Even his relationship with Peri is interesting. She's just as sarcastic, whiny and unenthusiastic as she would be in Season 22, but Davison lets it all roll off him. He's so much more tolerant than in his early days with Adric, Nyssa and Tegan. In fairness he didn't choose any of them; they're miscellaneous orphans who stowed away or got dumped on him, and it's already the end of Castrovalva before he's in a position to do anything about it. (Note that he spends the entirety of Season Nineteen trying to get rid of Tegan, albeit at her request, and he's not exactly reluctant to lose her when they finally reach Heathrow in Time-Flight.) Peri on the other hand was offered her place on the TARDIS.

Plus of course she has the right idea. Androzani really is horrible. Anyone with a brain would want to get away. The Doctor is the hero, but she's the ordinary girl trapped in a nightmare. She's terrified by Sharaz Jek, to the point where she jumps at the Doctor's hand hitting her shoulder.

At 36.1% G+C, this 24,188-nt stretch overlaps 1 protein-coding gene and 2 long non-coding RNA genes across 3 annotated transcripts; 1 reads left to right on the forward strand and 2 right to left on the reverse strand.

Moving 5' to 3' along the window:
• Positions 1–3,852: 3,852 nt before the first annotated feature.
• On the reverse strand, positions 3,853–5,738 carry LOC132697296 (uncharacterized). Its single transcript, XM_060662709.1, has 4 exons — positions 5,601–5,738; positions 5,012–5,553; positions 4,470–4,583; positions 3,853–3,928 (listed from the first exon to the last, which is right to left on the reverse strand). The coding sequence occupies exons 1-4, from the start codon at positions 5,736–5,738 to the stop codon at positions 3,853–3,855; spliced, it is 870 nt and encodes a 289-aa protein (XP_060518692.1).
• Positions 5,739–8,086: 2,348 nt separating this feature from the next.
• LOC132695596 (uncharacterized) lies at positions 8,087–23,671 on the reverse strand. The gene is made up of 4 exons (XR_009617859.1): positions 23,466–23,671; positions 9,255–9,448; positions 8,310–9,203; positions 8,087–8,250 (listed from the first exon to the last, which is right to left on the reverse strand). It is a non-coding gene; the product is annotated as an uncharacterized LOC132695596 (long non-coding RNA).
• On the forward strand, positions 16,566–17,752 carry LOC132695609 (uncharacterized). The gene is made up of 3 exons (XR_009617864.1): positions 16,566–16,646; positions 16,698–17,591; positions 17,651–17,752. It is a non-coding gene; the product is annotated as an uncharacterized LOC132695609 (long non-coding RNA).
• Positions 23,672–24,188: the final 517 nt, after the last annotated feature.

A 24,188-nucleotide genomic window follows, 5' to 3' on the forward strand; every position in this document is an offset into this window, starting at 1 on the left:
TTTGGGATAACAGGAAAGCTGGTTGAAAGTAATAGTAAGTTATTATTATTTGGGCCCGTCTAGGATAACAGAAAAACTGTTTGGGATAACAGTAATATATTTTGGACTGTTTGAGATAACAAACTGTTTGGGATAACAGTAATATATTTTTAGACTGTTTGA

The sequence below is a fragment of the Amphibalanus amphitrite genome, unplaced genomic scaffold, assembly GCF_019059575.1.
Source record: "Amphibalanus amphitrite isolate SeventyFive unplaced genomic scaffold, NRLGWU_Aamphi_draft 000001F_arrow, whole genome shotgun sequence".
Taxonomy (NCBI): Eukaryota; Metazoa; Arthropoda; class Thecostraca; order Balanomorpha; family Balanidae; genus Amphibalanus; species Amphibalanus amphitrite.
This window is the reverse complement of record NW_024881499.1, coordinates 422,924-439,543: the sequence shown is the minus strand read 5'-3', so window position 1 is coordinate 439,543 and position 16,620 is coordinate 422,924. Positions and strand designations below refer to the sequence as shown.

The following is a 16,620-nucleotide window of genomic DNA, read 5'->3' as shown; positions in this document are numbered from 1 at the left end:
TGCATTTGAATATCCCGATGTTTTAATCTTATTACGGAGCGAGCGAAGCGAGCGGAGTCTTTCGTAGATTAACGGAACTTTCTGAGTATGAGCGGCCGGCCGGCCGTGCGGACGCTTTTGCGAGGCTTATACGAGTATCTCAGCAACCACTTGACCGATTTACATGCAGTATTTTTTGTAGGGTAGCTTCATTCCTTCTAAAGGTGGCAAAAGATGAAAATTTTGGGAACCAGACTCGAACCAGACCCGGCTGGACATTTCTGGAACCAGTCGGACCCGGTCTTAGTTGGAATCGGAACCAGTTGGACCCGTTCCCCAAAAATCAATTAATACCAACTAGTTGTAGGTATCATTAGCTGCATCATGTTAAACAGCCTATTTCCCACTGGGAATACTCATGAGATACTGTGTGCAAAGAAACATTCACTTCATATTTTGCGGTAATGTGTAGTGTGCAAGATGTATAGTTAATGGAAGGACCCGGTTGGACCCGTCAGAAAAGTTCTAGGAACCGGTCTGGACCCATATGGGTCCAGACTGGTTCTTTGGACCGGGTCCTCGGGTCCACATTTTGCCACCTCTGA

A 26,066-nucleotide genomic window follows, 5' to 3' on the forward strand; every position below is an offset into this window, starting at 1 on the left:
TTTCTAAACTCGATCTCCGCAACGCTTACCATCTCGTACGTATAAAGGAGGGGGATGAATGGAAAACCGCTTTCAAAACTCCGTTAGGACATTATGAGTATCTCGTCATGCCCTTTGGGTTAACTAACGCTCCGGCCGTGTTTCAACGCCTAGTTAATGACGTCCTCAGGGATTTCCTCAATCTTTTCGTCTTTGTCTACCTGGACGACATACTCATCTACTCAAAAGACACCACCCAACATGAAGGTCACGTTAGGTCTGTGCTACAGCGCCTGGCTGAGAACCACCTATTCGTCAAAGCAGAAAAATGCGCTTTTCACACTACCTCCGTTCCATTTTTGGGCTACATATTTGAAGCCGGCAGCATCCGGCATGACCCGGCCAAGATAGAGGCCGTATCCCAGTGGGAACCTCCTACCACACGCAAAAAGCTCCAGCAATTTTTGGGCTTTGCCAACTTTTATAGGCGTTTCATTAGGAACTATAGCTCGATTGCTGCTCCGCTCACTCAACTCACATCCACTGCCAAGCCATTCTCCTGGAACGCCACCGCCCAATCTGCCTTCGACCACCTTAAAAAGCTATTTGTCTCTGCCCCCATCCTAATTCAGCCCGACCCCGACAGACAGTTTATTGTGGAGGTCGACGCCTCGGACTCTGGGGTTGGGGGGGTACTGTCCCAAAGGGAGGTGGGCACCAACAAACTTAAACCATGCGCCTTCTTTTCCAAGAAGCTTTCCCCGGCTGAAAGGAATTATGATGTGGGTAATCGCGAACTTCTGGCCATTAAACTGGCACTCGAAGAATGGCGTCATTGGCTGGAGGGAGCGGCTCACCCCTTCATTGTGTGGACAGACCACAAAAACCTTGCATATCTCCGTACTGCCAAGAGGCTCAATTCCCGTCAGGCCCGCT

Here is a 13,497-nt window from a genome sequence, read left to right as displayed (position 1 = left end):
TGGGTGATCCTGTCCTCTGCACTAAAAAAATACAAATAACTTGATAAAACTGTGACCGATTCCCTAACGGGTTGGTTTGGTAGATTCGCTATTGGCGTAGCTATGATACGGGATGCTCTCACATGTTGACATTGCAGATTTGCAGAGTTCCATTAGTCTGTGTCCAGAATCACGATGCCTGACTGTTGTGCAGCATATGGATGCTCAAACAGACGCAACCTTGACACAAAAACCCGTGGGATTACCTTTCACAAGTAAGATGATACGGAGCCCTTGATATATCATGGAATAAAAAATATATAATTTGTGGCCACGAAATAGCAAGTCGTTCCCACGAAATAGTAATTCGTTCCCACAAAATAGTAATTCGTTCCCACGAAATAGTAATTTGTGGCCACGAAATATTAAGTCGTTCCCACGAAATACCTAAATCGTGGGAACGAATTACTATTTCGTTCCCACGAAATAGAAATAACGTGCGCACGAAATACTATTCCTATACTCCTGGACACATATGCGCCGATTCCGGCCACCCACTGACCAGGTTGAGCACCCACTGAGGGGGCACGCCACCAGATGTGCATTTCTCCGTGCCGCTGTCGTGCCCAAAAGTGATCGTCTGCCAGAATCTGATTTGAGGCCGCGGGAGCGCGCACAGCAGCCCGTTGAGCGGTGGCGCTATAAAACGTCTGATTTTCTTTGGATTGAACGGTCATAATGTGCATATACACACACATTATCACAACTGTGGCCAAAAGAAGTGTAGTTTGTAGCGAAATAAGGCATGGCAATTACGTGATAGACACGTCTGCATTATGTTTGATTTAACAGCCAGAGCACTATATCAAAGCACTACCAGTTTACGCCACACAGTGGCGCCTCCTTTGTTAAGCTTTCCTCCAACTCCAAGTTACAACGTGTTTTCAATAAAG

The regeneration is different too. Everyone knows about the fan theory about the episode three cliffhanger, with the Doctor feeling woozy just when Harper reused the regeneration special effect. He pulls himself together and we get on with the scene. However there's a further regeneration foreshadowing when the Doctor goes down for the milk of the Queen Bat and hears voices, a multiple echo of Sharaz Jek saying, "She's dying, Doctor." Eventually the old faces parade works surprisingly well, trumping the similar idea at the end of Logopolis by bringing the actors into the studio to record new lines. We'd never seen a regeneration like this before, a slow poisoning in which the Doctor basically spends four episodes dying by degrees. Even he says, "It feels different this time."

Continuity menks might surmise that Androzani's backstory is similar to that of Robots of Death. "Where are you from, Earth?" "As they used to say on Earth, every cloud has a strontium lining." There's also the fact that Jek's androids get confused by the Doctor's alien physiology, making it look like a fairly human-centric universe.

Oh, and Morgus's asides to camera. What the hell? As soon as your attention's been drawn to them, they're unbelievable. I love them.